Stephen Hughes stepped back to let his wife walk ahead of him through the gates of Temple Square. So as Teresa Hughes entered the Square at 9:20 a.m. on Dec. 19, she became the official 4 millionth visitor during 1988.
Later, as still cameras clicked and television cameras rolled, she responded, "No, I'm not surprised – I'm in shock."The visit of Teresa Hughes meant that the previous record of 3 million visitors, established just a year ago, was eclipsed, and that Temple Square now receives more visitors than any of the national parks in the western United States, including Grand Canyon or Yellowstone.
Visitors this year have been so numerous that the sidewalks of the Square are often shoulder to shoulder with people. Officials estimated the year's total will reach 4.1 million.
The Hugheses, from Kingsport, Tenn., are typical of the visitors who have come to the Square in record numbers this year. Like many other visitors, Mrs. Hughes came at the recommendation of another – her husband.
"I saw Temple Square last year and told my wife about it," said Hughes, chief technologist of the Radiology Department at Indian Path Hospital in Kingsport. "The lights on the Square are just gorgeous."
The Hugheses visited the day before on Dec. 18, but returned to take the historical tour. At that time, she was notified that she'd made history, too.
The couple was taken to the North Visitors Center, where news reporters and local and state officials waited.
"This is a real milestone for Temple Square," said Joseph Horne, director of Temple Square.
"We've never reached the 4-million mark in any previous year," he said. "In fact, last year was the previous record year for visitors and the 3-million milestone was reached on Dec. 3, so we're way ahead of any previous year."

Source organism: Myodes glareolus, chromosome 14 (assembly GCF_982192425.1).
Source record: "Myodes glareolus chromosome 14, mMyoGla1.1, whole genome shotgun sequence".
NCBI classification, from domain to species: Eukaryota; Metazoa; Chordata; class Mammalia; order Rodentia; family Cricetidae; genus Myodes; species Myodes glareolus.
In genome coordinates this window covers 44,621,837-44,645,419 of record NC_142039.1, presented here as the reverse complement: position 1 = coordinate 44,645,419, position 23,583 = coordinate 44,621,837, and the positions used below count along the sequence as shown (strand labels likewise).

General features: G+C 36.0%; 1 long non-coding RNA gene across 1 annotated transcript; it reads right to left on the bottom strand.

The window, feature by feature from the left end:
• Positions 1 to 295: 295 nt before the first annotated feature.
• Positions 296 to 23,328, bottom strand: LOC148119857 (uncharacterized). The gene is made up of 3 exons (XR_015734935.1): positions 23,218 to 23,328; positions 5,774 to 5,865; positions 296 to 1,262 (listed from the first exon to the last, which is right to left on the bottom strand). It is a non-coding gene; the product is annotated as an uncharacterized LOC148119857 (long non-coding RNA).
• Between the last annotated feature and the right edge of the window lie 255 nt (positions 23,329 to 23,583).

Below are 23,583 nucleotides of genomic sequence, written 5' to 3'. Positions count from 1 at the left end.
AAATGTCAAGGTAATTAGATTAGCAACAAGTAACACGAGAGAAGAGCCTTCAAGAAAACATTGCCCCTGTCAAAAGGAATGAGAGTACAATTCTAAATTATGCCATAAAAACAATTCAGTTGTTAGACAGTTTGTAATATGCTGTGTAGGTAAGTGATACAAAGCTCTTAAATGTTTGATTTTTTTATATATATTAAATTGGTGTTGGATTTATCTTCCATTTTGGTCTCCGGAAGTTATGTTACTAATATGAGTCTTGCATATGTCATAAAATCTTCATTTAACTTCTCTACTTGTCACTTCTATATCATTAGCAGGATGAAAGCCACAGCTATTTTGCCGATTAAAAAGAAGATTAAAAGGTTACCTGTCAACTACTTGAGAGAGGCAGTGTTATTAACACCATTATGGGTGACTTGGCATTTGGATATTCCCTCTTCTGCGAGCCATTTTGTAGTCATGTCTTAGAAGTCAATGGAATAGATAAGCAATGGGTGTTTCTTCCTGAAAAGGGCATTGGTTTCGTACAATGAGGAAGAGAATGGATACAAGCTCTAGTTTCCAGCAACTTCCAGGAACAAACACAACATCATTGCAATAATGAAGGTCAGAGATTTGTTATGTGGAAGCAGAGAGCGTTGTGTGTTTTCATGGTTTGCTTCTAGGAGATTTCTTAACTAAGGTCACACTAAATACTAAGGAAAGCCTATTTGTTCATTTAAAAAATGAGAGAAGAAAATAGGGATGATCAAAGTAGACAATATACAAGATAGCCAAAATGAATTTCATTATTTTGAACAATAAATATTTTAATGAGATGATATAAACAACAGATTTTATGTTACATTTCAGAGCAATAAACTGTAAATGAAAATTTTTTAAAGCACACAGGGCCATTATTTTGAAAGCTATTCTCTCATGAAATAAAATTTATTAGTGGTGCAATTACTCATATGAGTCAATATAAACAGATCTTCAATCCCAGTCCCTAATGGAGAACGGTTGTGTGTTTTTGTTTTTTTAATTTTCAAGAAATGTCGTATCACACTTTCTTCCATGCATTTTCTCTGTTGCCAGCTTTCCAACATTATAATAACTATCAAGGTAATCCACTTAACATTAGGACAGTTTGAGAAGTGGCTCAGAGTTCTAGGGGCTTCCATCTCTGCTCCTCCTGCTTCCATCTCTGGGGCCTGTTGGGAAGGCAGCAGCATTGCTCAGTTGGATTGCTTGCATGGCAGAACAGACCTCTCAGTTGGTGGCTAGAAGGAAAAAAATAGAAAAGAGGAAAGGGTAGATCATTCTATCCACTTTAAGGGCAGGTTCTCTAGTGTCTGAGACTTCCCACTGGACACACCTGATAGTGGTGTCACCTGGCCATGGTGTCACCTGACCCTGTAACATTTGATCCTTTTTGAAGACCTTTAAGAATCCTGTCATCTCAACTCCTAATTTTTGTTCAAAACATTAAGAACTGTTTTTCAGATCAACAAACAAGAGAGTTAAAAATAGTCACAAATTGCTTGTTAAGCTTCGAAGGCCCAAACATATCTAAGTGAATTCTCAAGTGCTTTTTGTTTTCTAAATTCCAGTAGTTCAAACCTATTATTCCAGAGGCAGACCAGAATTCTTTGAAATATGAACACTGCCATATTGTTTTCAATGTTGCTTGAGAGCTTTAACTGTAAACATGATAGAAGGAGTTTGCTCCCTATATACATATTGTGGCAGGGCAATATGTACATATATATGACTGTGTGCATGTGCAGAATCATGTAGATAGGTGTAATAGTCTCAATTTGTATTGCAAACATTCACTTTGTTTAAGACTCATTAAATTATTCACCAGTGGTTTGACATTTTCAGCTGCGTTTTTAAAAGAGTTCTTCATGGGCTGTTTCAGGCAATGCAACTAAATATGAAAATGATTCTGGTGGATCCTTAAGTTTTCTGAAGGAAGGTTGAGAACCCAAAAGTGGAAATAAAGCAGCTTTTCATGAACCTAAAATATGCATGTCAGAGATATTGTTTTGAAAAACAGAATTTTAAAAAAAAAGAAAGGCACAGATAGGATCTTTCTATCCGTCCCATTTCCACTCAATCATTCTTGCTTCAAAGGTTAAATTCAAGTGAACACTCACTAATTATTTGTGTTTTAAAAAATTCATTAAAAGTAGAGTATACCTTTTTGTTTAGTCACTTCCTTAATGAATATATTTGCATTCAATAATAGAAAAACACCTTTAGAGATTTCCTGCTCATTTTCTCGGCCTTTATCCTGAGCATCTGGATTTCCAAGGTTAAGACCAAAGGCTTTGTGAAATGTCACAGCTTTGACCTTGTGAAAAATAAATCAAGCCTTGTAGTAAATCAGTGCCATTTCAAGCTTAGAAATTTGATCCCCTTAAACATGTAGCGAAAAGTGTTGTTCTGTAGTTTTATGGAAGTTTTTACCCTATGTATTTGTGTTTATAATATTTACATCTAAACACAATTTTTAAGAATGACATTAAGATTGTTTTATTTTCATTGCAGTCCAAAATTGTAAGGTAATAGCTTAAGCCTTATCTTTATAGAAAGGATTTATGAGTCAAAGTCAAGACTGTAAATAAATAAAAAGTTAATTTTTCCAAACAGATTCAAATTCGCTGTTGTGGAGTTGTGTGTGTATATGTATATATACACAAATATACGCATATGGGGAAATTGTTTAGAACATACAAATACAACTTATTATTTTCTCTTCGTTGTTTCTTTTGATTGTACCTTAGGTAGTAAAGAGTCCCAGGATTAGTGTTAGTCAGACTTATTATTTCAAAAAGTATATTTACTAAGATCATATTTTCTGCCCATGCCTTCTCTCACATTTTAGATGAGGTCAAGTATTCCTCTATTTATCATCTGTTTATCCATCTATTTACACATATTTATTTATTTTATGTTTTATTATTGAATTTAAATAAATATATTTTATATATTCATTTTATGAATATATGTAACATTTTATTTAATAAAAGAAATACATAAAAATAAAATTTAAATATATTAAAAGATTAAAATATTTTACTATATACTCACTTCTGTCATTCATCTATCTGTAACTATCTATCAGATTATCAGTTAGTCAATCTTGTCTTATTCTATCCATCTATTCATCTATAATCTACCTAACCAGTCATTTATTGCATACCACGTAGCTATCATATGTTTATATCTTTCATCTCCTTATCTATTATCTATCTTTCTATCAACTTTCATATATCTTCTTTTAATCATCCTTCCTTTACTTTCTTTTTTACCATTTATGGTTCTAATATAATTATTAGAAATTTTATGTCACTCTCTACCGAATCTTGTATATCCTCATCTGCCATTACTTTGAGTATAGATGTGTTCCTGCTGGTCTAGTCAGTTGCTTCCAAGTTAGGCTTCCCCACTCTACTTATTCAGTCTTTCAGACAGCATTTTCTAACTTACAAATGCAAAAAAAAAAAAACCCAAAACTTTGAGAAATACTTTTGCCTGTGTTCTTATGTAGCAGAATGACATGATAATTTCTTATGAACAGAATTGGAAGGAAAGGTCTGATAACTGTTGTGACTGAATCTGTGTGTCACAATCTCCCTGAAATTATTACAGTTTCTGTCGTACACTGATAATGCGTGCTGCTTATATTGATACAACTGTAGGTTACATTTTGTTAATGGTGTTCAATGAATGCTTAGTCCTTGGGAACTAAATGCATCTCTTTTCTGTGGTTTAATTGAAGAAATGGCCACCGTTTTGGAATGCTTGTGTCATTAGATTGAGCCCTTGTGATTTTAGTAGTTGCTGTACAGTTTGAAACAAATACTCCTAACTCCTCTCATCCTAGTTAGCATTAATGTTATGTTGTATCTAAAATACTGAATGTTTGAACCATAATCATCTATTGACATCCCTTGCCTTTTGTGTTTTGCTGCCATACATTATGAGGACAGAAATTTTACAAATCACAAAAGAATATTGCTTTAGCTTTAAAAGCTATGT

The Hugheses were presented with a small porcelain model of "The Christus," a marble statue of Christ by Danish sculptor Bertel Thorvaldesen, a replica of which is in the visitors center; and a book, "The Mormons," signed by President Ezra Taft Benson and his counselors, President Gordon B. Hinckley and President Thomas S. Monson.
Others who presented gifts to the Hugheses included Rick Davis, president of the Salt Lake Convention and Visitors Bureau; Jay Woolley, director of Utah Tourism; and Fred Rollins of Delta Airlines. Among the gifts were round-trip airline tickets, dinner and lodging at downtown hotels, books, tapes of the Tabernacle Choir, plaques and a travel bag.
"The Square is a beautiful place," said Mrs. Hughes. She said they particularly enjoy the history of the settlement of the West. She observed that a friend of hers at her work is a Church member, and, referring to the First Presidency's signatures in the book, "she is going to be very envious of these signatures."
The Hugheses had heard of Temple Square, and listen to the Tabernacle Choir frequently. They were in Utah to pick up a son, Chris, who is studying here, and they made a point of coming to the Square. They have two other children.
"We appreciate what is done here for the Christmas season," she said. "I am very pleased to be the 4 millionth visitor – and I'm still in shock."